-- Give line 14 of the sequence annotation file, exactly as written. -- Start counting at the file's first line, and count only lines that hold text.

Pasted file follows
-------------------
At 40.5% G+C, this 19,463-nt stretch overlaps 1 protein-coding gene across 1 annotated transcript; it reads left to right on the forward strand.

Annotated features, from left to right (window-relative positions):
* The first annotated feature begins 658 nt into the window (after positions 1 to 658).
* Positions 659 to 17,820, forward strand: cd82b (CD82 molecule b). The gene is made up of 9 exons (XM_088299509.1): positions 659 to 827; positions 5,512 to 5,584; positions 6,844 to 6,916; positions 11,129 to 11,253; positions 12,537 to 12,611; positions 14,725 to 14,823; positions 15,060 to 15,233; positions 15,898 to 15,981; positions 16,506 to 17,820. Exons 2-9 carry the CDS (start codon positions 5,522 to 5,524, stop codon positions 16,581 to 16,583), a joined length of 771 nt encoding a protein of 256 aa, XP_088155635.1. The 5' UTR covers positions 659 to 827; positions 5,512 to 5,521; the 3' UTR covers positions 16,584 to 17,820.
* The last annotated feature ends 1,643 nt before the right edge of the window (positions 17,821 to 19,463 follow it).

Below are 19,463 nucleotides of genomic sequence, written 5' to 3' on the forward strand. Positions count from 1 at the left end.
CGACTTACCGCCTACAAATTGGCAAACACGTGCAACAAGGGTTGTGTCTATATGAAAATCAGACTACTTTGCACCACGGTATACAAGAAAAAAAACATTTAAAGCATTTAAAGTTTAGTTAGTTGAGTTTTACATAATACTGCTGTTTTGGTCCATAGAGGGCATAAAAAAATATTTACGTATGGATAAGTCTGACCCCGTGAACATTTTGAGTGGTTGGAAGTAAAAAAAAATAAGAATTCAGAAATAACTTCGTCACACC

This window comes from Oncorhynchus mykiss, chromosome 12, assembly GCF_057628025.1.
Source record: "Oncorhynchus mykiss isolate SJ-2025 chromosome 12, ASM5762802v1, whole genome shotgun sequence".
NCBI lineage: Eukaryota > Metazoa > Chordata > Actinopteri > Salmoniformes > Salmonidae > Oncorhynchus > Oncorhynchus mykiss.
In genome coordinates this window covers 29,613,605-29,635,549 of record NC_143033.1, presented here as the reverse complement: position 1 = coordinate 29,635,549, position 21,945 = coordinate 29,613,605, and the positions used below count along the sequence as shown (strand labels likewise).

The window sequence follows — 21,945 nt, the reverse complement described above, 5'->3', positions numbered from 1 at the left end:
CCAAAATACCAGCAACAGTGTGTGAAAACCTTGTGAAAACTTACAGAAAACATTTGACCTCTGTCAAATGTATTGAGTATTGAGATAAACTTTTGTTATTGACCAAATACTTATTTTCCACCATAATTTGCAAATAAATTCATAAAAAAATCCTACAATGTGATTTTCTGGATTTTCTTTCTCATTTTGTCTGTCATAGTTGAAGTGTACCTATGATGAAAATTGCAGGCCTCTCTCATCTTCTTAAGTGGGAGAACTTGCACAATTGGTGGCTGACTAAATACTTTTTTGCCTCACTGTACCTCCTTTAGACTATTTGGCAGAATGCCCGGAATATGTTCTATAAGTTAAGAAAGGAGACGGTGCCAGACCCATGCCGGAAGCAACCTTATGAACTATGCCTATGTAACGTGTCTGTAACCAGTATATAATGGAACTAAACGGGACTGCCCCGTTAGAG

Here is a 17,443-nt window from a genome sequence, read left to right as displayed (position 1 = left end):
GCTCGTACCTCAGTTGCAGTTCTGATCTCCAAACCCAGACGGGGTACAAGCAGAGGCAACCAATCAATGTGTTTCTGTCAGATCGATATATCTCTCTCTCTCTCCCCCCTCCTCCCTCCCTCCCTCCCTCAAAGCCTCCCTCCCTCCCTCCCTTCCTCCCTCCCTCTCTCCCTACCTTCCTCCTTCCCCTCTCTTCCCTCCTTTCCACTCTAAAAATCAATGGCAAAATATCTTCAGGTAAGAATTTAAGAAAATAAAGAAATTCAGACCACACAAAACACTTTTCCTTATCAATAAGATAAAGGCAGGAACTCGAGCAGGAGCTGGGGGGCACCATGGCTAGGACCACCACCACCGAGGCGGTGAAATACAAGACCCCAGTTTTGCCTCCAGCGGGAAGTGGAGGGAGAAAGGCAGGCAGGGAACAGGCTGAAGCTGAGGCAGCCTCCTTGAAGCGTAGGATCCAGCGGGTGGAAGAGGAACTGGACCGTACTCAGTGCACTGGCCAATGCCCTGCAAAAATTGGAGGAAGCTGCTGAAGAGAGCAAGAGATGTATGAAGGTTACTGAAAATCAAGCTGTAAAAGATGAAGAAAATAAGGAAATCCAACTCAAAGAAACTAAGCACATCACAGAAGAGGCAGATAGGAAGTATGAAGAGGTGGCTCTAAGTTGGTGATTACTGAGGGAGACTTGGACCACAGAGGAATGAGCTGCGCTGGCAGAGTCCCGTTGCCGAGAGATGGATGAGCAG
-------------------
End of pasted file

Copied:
Here is a 17,443-nt window from a genome sequence, read left to right as displayed (position 1 = left end):